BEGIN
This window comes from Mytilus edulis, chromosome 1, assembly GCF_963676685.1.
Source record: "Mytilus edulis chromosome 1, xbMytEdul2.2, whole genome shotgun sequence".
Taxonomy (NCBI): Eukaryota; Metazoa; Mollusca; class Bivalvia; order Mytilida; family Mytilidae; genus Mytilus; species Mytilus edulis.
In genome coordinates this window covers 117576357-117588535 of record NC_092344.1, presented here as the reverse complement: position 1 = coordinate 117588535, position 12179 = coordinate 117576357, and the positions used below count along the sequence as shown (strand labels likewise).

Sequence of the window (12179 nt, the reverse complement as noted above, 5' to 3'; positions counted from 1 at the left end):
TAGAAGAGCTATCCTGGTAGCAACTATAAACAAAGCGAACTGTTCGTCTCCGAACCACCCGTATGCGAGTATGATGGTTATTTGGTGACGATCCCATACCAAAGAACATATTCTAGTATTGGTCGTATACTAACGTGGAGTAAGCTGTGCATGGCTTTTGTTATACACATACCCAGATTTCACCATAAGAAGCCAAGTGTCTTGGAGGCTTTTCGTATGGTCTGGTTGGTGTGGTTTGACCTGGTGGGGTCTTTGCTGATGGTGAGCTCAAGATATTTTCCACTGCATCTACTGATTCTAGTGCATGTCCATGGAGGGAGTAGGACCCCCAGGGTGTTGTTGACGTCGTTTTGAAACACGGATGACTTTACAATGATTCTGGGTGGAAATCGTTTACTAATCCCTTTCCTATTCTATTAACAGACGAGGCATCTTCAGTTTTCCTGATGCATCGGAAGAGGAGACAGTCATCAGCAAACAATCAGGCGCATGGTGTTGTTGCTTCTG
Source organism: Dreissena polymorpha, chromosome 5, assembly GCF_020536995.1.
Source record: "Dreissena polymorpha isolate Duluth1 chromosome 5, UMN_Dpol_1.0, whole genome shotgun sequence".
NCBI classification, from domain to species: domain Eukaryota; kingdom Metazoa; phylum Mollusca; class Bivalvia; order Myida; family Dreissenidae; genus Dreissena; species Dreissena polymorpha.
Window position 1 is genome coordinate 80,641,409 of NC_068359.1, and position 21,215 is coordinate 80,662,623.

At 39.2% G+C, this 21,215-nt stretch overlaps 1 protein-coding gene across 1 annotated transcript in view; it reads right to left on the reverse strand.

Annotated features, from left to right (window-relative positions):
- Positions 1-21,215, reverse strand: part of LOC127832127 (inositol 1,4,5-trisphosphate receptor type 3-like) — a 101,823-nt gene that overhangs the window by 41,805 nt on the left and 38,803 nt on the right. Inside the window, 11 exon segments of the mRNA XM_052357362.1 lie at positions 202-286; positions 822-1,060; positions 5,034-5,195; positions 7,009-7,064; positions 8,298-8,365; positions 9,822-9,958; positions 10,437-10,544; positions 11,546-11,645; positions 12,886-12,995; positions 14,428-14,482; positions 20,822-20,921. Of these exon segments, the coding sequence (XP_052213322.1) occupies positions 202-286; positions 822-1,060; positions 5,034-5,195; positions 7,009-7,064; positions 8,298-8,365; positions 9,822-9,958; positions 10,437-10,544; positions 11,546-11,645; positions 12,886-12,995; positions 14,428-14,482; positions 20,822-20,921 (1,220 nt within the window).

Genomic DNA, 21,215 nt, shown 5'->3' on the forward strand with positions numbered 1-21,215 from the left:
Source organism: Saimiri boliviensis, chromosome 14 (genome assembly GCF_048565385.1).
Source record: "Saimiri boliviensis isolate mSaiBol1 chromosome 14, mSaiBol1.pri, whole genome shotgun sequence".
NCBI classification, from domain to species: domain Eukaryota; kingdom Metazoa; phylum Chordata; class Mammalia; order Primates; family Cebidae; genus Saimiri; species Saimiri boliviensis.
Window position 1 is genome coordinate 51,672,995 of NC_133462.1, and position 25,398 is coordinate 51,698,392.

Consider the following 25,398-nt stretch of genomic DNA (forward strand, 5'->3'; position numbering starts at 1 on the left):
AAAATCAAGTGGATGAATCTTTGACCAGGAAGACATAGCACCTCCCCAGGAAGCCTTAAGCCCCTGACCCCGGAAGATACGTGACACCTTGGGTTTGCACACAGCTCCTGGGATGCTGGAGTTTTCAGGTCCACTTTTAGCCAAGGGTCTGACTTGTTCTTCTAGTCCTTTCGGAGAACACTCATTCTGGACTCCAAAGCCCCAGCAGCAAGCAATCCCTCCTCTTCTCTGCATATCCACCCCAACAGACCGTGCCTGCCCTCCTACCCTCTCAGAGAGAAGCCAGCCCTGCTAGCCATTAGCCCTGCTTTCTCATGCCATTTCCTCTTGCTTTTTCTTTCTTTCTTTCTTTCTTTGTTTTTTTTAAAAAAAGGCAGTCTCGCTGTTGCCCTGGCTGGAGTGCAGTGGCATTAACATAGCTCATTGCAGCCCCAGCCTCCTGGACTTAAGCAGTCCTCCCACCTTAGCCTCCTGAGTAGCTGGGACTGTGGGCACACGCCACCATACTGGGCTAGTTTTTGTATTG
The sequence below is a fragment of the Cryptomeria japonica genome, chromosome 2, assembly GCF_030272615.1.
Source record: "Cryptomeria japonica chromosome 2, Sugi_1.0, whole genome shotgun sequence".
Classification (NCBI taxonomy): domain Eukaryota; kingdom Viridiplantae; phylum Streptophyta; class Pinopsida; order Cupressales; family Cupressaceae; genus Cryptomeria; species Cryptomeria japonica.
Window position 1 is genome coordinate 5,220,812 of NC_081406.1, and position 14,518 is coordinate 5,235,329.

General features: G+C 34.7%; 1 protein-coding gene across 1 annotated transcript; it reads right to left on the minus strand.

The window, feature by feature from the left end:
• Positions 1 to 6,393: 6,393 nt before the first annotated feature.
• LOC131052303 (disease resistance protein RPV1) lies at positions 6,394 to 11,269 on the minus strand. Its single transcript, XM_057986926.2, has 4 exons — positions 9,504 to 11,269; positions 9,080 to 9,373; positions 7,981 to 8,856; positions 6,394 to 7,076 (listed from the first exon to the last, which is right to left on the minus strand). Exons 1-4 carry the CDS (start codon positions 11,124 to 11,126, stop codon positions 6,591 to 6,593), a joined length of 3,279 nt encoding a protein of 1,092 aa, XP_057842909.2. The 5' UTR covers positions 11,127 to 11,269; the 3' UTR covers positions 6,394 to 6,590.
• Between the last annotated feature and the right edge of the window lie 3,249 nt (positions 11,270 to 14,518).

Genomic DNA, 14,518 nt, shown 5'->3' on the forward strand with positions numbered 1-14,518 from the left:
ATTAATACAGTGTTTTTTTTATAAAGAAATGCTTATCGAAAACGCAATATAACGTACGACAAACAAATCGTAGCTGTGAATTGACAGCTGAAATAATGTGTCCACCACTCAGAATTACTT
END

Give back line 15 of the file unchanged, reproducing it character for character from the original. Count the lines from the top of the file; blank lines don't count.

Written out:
Source organism: Saimiri boliviensis, chromosome 14 (genome assembly GCF_048565385.1).